Anne Gudefin

Value manager looks for deeply discounted stocks in the global arena.

Michael Ryval 5 January, 2007 | 2:00PM
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Anne Gudefin tends to buy companies with lots of assets that could be liquidated in the event of financial difficulties. "Investment rule No. 1 says don't lose money. Rule No. 2 says don't forget Rule No. 1. Sounds simple. But it works," says the manager of the $559.8-millionMutual Discovery.

"I'm looking for good businesses that have good management and are trading at good prices," says Gudefin, 40, portfolio manager at London, England-based Franklin Mutual Advisors LLC. "For me, that means stocks that are trading at 60 cents on the dollar."

In her quest for well-managed companies that are trading at significant discounts to their intrinsic worth, Gudefin also stipulates that there must be a catalyst that will unlock the value in a stock.

One stock that exemplifies Gudefin's bottom-up value style is Sika AG. A Swiss-based chemicals manufacturer, it derives about one-quarter of its revenue from selling additives that are used in making lightweight plastic components for the automotive industry.

The firm is also buying up smaller competitors and enjoying benefits from greater economies of scale. The stock has more than doubled since she bought it. "It's still trading at a discount -- although it has narrowed a little since we bought it," Gudefin says.

A native of Paris, France, Gudefin grew up the daughter of a French mother and an American father who worked for Lazard Frères and from whom she picked up her interest in value investing.

In 1987, she graduated with a bachelor of arts in economics and finance from Institut d'études Politiques in Paris. She spent five years working as a researcher for a small retail broker, and then decided to return to school.

Gudefin attended New York's Columbia University, where she earned an MBA in 1995. On graduation, she landed a position as a European equities analyst at Perry Capital, a New York-based hedge fund. "That was where I started to get involved in European value stocks."

In 2000, she left the firm to join the team that managed the Mutual Series of funds. Gudefin was interviewed by the then-CEO, David J. Winters, who was intrigued by her list of favourite stocks. "He said, 'I like...I like...I like...' And I was hired," says Gudefin, recalling that one condition of employment was that she had to drive an hour to Short Hills, N.J., from her home in Manhattan.

Gudefin began as a research analyst, looking at European companies, and then added Asian stocks. Later, she was promoted to assistant portfolio manager of Mutual Qualified, which is sold in the U.S., and became lead manager of the US$5 billion fund in 2005. In May of that year, Gudefin was named lead manager of the U.S. version of Mutual Discovery, which had previously been managed by David Winters and now has about US$12.6 billion in assets.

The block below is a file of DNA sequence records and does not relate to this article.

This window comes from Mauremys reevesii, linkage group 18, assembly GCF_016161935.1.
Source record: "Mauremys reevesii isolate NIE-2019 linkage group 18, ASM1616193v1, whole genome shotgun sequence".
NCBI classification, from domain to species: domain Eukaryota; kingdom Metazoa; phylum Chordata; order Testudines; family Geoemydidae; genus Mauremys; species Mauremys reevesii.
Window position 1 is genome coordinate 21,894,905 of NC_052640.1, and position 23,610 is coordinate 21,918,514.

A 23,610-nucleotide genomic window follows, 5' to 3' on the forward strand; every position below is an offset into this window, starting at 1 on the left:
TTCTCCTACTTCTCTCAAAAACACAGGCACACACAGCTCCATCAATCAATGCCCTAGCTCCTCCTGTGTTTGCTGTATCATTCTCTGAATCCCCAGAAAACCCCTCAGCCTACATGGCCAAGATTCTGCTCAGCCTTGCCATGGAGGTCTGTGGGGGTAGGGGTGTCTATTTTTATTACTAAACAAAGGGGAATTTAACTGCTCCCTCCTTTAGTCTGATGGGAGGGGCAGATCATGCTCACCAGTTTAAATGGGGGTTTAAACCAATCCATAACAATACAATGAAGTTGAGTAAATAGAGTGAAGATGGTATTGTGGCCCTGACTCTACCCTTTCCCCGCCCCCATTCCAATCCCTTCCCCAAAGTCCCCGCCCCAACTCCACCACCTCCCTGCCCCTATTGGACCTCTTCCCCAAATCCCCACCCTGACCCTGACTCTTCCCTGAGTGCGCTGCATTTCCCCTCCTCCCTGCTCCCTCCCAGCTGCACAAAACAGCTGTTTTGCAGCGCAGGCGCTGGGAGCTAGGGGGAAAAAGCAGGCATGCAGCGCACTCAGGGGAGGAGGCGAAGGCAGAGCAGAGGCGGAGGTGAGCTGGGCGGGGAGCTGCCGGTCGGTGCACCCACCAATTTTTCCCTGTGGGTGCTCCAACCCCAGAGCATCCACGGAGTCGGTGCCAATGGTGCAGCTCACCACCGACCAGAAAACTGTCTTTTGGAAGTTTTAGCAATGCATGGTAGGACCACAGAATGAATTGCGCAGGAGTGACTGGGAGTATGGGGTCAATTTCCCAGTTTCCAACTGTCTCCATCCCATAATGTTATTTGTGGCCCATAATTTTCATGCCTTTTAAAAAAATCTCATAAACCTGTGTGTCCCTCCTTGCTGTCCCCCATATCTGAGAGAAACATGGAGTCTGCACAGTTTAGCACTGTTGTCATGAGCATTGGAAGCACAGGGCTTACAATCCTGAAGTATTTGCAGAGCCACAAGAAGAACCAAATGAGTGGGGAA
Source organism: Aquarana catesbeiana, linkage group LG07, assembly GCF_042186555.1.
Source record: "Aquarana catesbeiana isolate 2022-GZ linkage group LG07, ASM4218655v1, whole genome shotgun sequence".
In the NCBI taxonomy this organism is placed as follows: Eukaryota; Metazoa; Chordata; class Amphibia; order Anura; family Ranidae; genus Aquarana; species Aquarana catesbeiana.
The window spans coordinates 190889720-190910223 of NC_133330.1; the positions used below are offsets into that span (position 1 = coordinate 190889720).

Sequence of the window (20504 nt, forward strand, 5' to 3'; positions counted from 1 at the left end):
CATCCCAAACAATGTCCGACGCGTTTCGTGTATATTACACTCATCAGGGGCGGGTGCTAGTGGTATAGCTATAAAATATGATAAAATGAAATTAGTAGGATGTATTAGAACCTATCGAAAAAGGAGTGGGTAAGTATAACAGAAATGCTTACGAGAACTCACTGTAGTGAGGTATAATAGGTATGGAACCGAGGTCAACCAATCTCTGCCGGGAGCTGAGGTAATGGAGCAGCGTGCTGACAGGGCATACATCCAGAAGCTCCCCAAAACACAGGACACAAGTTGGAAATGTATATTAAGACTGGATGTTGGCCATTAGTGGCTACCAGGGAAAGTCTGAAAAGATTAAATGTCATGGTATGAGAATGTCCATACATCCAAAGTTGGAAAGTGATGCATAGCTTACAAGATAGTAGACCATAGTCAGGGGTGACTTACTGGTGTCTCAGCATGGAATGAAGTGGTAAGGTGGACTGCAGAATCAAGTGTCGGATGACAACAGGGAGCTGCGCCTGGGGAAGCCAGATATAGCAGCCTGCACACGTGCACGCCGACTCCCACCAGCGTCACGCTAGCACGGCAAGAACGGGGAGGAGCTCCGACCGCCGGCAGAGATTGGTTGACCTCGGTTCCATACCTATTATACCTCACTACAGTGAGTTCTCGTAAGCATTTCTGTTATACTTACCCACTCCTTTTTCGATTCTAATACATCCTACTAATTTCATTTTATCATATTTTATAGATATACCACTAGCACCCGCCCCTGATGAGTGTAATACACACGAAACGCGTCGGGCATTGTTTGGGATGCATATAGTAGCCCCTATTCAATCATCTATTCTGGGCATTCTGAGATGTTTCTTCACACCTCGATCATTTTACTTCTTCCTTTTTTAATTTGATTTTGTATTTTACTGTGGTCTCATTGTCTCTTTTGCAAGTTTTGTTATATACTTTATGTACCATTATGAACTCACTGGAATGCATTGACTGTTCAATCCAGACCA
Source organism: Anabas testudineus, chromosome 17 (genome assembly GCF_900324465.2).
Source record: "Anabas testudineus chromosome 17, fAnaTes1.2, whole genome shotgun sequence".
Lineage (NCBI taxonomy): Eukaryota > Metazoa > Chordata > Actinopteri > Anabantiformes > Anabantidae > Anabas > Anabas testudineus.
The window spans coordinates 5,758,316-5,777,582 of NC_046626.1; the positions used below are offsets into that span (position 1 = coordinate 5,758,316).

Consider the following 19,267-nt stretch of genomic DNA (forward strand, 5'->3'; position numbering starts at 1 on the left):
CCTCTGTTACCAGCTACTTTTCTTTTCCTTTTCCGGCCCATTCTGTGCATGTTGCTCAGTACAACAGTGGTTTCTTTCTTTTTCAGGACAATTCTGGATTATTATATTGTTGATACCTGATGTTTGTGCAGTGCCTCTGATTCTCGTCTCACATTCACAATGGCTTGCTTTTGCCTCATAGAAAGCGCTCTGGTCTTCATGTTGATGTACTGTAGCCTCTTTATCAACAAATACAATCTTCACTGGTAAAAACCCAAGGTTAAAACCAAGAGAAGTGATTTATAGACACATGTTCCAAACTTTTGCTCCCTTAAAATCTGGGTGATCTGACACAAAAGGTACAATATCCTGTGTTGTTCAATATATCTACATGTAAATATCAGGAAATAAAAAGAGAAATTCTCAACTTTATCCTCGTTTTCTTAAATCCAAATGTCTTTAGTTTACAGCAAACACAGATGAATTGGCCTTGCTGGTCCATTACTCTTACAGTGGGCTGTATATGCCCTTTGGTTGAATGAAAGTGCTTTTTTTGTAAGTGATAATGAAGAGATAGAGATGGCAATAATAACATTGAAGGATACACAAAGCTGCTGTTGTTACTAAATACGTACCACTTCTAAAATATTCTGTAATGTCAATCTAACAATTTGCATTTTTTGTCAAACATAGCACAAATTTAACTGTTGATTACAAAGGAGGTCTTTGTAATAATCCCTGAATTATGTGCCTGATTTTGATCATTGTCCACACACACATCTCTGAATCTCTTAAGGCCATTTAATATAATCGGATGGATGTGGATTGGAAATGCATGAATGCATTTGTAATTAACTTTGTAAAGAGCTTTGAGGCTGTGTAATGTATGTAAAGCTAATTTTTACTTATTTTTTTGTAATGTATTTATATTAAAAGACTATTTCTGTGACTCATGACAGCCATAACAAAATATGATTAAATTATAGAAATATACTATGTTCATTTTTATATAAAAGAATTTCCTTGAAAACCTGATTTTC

Last year, Gudefin moved to London so she could be closer to European markets. However, she continues to work with New Jersey-based co-manager David Segal, with whom she is in contact via email.

A global fund, Mutual Discovery currently has 45% of its portfolio in Europe, 35% in North America, 15% in Asia and the rest in other markets. While 85% of the fund is in equities, the mandate includes the ability to engage in merger arbitrage and distressed debt.

Gudefin generally limits single holdings to about 2.5% of fund assets, although they can rise to as high as 5%, depending on whether she believes the stock is still cheap. Her portfolio turnover is relatively low, at 15.4% in 2005 and 28.7% in 2004. "As long as the company is still a good business, it's fine with us."

The 5-star Morningstar-rated fund has outperformed its peers over the past one, two and three years ended Nov. 30. But it has lagged over shorter periods, admits Gudefin. "We've avoided the hot markets, such as emerging countries, so that has hurt us. But we're there for the long term and want to deliver consistent strong performance."

Indeed, she points to holdings such as Carrefour SA, which should drive returns. One of the world's largest retailers, the French company had been under pressure because of an unsuccessful merger with a smaller retailer and poorly performing divisions in some markets.

About 18 months ago, Gudefin took a position, after she noted that a new CEO began cleaning house and divesting weaker assets. Bought at about 38 euros, the stock has risen to a recent 46. But Gudefin believes there is more to come. "It's still trading at a significant discount."

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Michael Ryval

Michael Ryval  is regular contributor to Morningstar. He is a Toronto-based freelance writer who specializes in business and investing.

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